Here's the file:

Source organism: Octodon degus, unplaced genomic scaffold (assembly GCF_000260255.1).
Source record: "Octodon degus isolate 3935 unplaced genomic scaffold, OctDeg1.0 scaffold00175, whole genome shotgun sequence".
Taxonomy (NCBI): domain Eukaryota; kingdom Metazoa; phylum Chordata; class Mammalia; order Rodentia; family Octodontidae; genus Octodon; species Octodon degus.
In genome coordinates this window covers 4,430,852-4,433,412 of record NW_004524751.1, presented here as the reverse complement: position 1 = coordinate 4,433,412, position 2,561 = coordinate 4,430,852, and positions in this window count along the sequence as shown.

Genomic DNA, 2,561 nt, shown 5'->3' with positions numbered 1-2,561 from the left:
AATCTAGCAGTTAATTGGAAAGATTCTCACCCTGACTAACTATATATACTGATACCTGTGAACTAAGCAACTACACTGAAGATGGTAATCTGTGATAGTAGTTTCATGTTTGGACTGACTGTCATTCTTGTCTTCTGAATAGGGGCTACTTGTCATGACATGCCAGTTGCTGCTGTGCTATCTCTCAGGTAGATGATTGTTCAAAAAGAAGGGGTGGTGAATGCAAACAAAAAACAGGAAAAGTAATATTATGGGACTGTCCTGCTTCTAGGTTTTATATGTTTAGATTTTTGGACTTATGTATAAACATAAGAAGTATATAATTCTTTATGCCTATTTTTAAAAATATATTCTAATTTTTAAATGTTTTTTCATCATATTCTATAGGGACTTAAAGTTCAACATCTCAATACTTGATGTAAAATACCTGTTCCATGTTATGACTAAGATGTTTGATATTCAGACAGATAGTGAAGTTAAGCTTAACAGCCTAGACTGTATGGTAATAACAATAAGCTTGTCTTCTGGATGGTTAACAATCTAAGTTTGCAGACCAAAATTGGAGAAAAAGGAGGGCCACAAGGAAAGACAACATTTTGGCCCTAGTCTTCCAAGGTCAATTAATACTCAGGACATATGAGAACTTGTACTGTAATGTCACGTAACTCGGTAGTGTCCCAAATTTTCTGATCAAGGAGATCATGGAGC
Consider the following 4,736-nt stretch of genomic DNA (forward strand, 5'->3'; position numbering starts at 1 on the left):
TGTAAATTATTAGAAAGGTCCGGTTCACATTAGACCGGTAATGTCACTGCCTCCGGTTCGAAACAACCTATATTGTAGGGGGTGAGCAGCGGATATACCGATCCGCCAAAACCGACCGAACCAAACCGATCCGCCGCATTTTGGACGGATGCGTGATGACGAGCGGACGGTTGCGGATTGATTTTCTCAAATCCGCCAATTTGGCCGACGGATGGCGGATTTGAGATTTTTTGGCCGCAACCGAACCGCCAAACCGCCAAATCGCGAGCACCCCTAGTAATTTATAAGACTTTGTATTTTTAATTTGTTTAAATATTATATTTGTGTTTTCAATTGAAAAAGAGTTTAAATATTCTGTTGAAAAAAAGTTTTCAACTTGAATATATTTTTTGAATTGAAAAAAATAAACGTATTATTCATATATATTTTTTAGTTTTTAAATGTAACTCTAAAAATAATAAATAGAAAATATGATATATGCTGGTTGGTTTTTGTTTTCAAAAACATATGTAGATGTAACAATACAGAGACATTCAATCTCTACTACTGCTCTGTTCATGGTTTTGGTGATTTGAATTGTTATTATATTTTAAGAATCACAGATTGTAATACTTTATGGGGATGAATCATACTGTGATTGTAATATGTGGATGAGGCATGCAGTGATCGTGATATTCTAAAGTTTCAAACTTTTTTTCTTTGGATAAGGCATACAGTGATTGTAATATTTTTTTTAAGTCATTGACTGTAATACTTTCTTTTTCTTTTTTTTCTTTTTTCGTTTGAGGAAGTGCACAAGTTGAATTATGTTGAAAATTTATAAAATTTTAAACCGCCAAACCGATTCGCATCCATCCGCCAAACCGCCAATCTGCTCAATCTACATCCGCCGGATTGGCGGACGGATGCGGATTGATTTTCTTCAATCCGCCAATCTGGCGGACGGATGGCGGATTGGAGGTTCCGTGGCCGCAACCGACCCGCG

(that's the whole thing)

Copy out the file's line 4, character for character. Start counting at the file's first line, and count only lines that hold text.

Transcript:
In genome coordinates this window covers 4,430,852-4,433,412 of record NW_004524751.1, presented here as the reverse complement: position 1 = coordinate 4,433,412, position 2,561 = coordinate 4,430,852, and positions in this window count along the sequence as shown.